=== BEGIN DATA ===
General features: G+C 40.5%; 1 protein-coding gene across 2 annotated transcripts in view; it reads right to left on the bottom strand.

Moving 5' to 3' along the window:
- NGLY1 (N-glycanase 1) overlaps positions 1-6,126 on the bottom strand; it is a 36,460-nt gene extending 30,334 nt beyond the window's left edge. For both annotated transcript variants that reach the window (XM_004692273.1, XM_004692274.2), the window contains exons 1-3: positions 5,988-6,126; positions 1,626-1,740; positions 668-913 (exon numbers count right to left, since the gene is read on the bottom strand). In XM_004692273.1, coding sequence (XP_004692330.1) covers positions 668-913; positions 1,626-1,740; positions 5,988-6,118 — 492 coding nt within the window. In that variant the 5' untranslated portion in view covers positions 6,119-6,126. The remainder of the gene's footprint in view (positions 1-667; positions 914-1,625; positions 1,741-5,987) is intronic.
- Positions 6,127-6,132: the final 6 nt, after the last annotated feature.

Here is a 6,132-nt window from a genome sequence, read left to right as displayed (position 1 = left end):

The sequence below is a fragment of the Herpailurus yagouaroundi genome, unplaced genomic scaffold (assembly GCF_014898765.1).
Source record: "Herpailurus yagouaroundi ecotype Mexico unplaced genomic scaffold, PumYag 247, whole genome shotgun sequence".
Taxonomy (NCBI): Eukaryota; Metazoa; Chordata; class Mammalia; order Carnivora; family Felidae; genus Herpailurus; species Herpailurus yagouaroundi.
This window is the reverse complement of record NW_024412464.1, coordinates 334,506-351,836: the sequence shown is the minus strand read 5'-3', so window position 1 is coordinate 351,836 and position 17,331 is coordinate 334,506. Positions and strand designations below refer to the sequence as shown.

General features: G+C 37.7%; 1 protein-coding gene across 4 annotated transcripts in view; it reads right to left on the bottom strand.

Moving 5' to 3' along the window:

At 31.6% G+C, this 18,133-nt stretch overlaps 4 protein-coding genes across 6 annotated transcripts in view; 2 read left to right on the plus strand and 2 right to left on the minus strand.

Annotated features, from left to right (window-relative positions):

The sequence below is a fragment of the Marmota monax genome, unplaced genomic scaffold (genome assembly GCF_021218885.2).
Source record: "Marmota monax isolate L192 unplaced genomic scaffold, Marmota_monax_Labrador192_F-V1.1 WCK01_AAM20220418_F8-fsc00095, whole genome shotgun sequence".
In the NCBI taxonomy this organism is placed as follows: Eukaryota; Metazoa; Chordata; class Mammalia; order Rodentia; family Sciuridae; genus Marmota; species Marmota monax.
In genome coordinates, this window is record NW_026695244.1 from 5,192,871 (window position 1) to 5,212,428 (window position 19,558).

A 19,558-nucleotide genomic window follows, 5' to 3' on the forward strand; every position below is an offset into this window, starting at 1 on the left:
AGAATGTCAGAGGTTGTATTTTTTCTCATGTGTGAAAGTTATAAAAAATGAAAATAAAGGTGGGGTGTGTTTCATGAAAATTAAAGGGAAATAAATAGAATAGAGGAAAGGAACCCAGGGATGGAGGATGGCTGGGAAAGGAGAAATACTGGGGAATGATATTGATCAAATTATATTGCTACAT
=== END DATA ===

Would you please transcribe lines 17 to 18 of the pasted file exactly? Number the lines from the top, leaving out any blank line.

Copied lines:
In genome coordinates, this window is record NW_026695244.1 from 5,192,871 (window position 1) to 5,212,428 (window position 19,558).

A 19,558-nucleotide genomic window follows, 5' to 3' on the forward strand; every position below is an offset into this window, starting at 1 on the left: